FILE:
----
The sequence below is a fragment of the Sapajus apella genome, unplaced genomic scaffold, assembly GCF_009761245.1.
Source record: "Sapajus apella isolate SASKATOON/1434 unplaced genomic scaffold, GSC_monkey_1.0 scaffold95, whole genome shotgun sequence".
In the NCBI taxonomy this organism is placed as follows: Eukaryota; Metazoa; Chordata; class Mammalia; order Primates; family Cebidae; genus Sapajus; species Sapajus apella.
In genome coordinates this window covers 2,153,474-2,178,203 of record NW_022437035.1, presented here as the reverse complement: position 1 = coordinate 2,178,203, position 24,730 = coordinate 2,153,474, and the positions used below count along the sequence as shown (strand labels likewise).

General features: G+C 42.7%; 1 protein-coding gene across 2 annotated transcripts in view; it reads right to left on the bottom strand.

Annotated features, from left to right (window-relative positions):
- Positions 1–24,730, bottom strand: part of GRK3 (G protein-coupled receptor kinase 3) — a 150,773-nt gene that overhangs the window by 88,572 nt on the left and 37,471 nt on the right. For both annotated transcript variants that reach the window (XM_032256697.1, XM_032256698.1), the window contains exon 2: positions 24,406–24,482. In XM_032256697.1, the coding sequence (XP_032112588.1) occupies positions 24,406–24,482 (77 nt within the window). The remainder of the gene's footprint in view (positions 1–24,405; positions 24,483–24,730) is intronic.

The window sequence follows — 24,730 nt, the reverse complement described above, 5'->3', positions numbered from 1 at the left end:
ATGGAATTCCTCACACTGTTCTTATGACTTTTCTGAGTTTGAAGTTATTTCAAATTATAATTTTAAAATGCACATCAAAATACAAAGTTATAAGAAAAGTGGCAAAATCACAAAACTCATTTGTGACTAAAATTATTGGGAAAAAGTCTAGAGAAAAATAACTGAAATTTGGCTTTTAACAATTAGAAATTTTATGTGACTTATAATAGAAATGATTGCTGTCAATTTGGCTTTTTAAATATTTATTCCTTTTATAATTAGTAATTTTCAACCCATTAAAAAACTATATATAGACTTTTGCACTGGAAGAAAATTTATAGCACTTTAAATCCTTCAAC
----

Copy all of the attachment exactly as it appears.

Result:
The sequence below is a fragment of the Sapajus apella genome, unplaced genomic scaffold, assembly GCF_009761245.1.
Source record: "Sapajus apella isolate SASKATOON/1434 unplaced genomic scaffold, GSC_monkey_1.0 scaffold95, whole genome shotgun sequence".
In the NCBI taxonomy this organism is placed as follows: Eukaryota; Metazoa; Chordata; class Mammalia; order Primates; family Cebidae; genus Sapajus; species Sapajus apella.
In genome coordinates this window covers 2,153,474-2,178,203 of record NW_022437035.1, presented here as the reverse complement: position 1 = coordinate 2,178,203, position 24,730 = coordinate 2,153,474, and the positions used below count along the sequence as shown (strand labels likewise).

General features: G+C 42.7%; 1 protein-coding gene across 2 annotated transcripts in view; it reads right to left on the bottom strand.

Annotated features, from left to right (window-relative positions):
- Positions 1–24,730, bottom strand: part of GRK3 (G protein-coupled receptor kinase 3) — a 150,773-nt gene that overhangs the window by 88,572 nt on the left and 37,471 nt on the right. For both annotated transcript variants that reach the window (XM_032256697.1, XM_032256698.1), the window contains exon 2: positions 24,406–24,482. In XM_032256697.1, the coding sequence (XP_032112588.1) occupies positions 24,406–24,482 (77 nt within the window). The remainder of the gene's footprint in view (positions 1–24,405; positions 24,483–24,730) is intronic.

The window sequence follows — 24,730 nt, the reverse complement described above, 5'->3', positions numbered from 1 at the left end:
ATGGAATTCCTCACACTGTTCTTATGACTTTTCTGAGTTTGAAGTTATTTCAAATTATAATTTTAAAATGCACATCAAAATACAAAGTTATAAGAAAAGTGGCAAAATCACAAAACTCATTTGTGACTAAAATTATTGGGAAAAAGTCTAGAGAAAAATAACTGAAATTTGGCTTTTAACAATTAGAAATTTTATGTGACTTATAATAGAAATGATTGCTGTCAATTTGGCTTTTTAAATATTTATTCCTTTTATAATTAGTAATTTTCAACCCATTAAAAAACTATATATAGACTTTTGCACTGGAAGAAAATTTATAGCACTTTAAATCCTTCAAC